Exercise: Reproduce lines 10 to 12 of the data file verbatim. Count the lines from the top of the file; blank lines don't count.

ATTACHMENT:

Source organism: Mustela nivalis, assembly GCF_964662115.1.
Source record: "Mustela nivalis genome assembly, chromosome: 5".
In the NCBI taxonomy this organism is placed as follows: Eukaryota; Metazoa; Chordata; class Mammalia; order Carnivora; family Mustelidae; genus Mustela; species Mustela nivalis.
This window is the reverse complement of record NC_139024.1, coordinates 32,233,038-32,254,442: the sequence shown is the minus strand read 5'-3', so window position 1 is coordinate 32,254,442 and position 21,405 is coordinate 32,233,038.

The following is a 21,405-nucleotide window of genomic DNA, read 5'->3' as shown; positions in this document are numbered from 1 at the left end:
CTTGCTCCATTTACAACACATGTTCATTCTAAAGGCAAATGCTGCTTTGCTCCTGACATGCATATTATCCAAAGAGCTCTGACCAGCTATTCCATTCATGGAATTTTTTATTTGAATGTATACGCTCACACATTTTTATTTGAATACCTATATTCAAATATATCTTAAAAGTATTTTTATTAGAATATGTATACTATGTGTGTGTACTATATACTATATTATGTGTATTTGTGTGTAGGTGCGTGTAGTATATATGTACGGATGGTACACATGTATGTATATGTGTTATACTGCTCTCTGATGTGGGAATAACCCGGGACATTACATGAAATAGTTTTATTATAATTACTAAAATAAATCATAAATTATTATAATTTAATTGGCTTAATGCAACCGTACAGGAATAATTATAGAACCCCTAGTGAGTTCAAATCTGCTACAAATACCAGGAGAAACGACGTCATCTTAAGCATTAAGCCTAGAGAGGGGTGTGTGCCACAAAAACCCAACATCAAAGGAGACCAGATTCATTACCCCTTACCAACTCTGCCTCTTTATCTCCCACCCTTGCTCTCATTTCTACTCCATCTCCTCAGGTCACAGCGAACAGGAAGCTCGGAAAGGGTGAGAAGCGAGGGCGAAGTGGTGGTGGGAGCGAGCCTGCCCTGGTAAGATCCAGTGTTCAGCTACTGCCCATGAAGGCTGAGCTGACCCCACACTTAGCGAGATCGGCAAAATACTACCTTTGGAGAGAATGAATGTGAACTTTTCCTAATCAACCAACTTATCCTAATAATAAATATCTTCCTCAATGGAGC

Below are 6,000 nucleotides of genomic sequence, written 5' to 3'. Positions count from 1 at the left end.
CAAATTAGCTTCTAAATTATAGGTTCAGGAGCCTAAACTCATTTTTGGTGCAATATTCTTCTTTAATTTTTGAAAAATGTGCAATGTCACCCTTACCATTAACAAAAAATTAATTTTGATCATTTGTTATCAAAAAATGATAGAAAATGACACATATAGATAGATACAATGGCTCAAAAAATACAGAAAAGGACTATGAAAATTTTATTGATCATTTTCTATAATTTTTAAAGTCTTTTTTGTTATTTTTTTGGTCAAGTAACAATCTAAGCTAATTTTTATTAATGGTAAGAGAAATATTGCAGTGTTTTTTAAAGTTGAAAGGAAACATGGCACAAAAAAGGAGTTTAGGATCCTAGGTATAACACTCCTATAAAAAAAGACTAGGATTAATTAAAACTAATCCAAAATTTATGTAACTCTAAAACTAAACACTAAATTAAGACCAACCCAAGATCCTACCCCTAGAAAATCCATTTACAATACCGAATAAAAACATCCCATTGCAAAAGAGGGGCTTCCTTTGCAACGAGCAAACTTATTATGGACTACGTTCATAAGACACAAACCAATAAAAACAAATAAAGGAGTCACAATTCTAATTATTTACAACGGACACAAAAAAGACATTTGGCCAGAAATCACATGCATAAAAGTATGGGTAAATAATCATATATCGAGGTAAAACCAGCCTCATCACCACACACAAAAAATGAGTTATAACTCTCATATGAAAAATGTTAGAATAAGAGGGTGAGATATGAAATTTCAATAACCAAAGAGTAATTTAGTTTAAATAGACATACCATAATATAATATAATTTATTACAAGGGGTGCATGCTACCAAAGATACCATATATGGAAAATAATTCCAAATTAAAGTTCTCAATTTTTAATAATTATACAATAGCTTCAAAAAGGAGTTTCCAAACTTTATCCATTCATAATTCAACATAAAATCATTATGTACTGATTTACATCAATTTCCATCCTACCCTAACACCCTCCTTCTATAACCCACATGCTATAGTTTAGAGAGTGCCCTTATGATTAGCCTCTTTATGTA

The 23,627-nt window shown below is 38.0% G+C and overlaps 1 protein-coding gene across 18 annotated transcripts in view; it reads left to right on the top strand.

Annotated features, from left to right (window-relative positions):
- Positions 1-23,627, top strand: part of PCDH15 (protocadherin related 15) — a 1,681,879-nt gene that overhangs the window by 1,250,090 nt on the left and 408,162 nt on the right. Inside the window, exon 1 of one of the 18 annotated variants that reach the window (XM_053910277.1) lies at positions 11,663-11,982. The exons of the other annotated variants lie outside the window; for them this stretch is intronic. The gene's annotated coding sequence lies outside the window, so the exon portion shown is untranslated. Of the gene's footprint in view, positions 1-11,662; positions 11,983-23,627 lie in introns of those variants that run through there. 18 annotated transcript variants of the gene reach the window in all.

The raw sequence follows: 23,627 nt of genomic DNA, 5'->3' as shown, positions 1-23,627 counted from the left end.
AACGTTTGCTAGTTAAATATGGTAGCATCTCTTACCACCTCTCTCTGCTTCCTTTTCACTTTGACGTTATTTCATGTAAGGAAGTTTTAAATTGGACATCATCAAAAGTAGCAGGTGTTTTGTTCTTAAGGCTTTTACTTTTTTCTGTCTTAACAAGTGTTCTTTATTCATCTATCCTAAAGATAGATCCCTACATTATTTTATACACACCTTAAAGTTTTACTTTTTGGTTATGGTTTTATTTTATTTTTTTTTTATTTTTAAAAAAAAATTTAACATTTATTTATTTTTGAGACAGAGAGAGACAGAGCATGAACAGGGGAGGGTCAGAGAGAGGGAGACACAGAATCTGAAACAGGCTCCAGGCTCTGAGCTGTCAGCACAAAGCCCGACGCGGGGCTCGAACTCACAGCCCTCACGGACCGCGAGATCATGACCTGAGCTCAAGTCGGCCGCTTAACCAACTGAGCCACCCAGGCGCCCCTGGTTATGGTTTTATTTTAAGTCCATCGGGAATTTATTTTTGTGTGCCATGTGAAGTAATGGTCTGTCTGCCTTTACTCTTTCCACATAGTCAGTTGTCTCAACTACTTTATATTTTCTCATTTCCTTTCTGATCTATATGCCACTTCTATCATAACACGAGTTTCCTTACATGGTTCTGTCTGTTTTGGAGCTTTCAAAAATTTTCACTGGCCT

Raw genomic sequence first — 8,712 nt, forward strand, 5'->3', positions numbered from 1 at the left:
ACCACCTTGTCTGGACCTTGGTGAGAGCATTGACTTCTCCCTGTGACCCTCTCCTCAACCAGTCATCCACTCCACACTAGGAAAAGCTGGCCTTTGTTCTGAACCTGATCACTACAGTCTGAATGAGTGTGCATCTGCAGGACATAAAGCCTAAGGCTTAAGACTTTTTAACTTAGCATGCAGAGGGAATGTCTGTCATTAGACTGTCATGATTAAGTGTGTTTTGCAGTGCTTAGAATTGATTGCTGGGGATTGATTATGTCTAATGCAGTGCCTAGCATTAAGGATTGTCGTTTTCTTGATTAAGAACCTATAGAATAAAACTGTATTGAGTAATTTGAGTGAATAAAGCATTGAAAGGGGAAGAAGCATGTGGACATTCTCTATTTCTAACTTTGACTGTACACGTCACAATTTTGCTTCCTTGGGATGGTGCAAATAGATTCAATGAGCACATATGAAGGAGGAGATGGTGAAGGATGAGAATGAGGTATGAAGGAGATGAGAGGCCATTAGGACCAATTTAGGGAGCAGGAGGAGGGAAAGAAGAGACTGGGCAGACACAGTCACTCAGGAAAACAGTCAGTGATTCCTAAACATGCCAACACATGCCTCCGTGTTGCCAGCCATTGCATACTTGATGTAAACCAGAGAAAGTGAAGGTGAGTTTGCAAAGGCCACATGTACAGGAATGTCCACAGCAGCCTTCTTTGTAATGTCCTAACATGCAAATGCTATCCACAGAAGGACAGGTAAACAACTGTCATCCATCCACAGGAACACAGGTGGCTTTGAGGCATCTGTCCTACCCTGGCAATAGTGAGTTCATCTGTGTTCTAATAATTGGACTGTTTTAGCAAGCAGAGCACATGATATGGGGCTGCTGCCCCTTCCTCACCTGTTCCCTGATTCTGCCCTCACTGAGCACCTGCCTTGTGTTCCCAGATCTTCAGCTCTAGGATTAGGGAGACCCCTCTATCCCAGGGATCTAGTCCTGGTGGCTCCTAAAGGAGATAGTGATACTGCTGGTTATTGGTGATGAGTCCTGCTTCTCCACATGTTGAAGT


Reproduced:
Annotated features, from left to right (window-relative positions):
- Positions 1-23,627, top strand: part of PCDH15 (protocadherin related 15) — a 1,681,879-nt gene that overhangs the window by 1,250,090 nt on the left and 408,162 nt on the right. Inside the window, exon 1 of one of the 18 annotated variants that reach the window (XM_053910277.1) lies at positions 11,663-11,982. The exons of the other annotated variants lie outside the window; for them this stretch is intronic. The gene's annotated coding sequence lies outside the window, so the exon portion shown is untranslated. Of the gene's footprint in view, positions 1-11,662; positions 11,983-23,627 lie in introns of those variants that run through there. 18 annotated transcript variants of the gene reach the window in all.

The raw sequence follows: 23,627 nt of genomic DNA, 5'->3' as shown, positions 1-23,627 counted from the left end.